Accurate bugle for camp use

Claude Bauer

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I know just the person to ask. Sent him your inquiry, will let you know what he says. We need more buglers!

Hey, Ed--my bugle source was kind enough to respond right away--here's what he says:

"Civil War styled Bugles can be found on eBay. These are French Clairons and are still being made today. The Amati is a Czech made bugle. I think they are still around and companies like brassWind might have some."

I did a quick search and found a French Clairion online but it's been sold. If you look around, especially keeping an eye out on eBay, you may find others:


Hope that helps. Best of luck!
 

Conf_Ed

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Dec 25, 2020
Great! Thanks. I've Googled 'Clairon' ( after i found Taps Bugler), and there's quite a few out there, but all brass.

How's this? As you probably already know, there aren't too many pictures of buglers (that i can find anyhow), but could this be used? The only Couesnon bugles i can find are all dinged up pretty good
 
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Rusk County Avengers

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Very educational thread.

I know in the SCV, our Color Guard detachment out in Texarkana, dedicated folks with dedicated vets at the head, have a novel solution to the bugle problem. They use an electronic bugle that plays recordings through a speaker!

It bugs me they do that, but their logic is hard to argue with. They can't stand bugle players who screw up notes, (Taps is extremly sacred) so they use it to make sure Taps is dead on. Maybe I ought to try playing a bugle....
 

Claude Bauer

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Great! Thanks. I've Googled 'Clairon' ( after i found Taps Bugler), and there's quite a few out there, but all brass.

How's this? As you probably already know, there aren't too many pictures of buglers (that i can find anyhow), but could this be used? The only Couesnon bugles i can find are all dinged up pretty good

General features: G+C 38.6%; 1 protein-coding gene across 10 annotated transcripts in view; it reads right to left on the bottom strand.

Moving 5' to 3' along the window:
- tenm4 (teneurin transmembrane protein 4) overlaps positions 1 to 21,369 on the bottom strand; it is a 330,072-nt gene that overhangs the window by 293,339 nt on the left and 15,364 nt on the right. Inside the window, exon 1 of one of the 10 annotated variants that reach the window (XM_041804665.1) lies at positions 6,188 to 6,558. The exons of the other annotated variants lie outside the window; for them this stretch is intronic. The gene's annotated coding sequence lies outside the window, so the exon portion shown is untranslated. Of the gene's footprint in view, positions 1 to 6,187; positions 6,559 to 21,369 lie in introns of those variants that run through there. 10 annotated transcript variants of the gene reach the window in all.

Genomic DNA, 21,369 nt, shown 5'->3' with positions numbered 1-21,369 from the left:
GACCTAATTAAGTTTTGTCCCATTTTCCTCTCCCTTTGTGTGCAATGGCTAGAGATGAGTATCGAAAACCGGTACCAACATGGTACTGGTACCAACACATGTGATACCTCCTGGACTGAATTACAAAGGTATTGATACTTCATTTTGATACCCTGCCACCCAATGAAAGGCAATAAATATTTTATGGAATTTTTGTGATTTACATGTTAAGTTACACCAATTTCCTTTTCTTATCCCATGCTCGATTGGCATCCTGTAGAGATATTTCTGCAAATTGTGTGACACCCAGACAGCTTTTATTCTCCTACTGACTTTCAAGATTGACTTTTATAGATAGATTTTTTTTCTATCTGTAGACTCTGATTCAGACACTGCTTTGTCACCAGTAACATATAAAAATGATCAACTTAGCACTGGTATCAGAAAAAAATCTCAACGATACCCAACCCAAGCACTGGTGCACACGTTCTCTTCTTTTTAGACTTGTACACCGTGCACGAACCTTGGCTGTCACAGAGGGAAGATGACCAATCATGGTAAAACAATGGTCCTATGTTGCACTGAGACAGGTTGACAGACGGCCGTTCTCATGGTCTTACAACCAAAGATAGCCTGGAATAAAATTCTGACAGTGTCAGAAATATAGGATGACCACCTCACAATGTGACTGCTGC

If you're still unsure, I'd suggest that before you buy anything you run it by Yari--he's the authority on bugles and a reenactor, too. Try sending him a message through his website and mention that you're the one who asked me about the Clarion bugle. As an aspiring field musician, we've go to get you properly equipped! Here's his contact page:

 

Claude Bauer

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Very educational thread.

I know in the SCV, our Color Guard detachment out in Texarkana, dedicated folks with dedicated vets at the head, have a novel solution to the bugle problem. They use an electronic bugle that plays recordings through a speaker!

It bugs me they do that, but their logic is hard to argue with. They can't stand bugle players who screw up notes, (Taps is extremly sacred) so they use it to make sure Taps is dead on. Maybe I ought to try playing a bugle....

Don't say that around buglers! My knowledge about bugles is limited, but I do know they can't stand those electronic bugles!

BTW, there's no law or regulation saying that Taps can only be played on a bugle. While that's the preferred instrument due to it's military history, I've heard Taps played on trumpets as well. I imagine that somebody playing it live using a trumpet would be preferable to an electronic bugle. There's a nun, Sister Sue Kilduski, a volunteer for Bugles Across America, who plays Taps on a trumpet for veteran's funerals.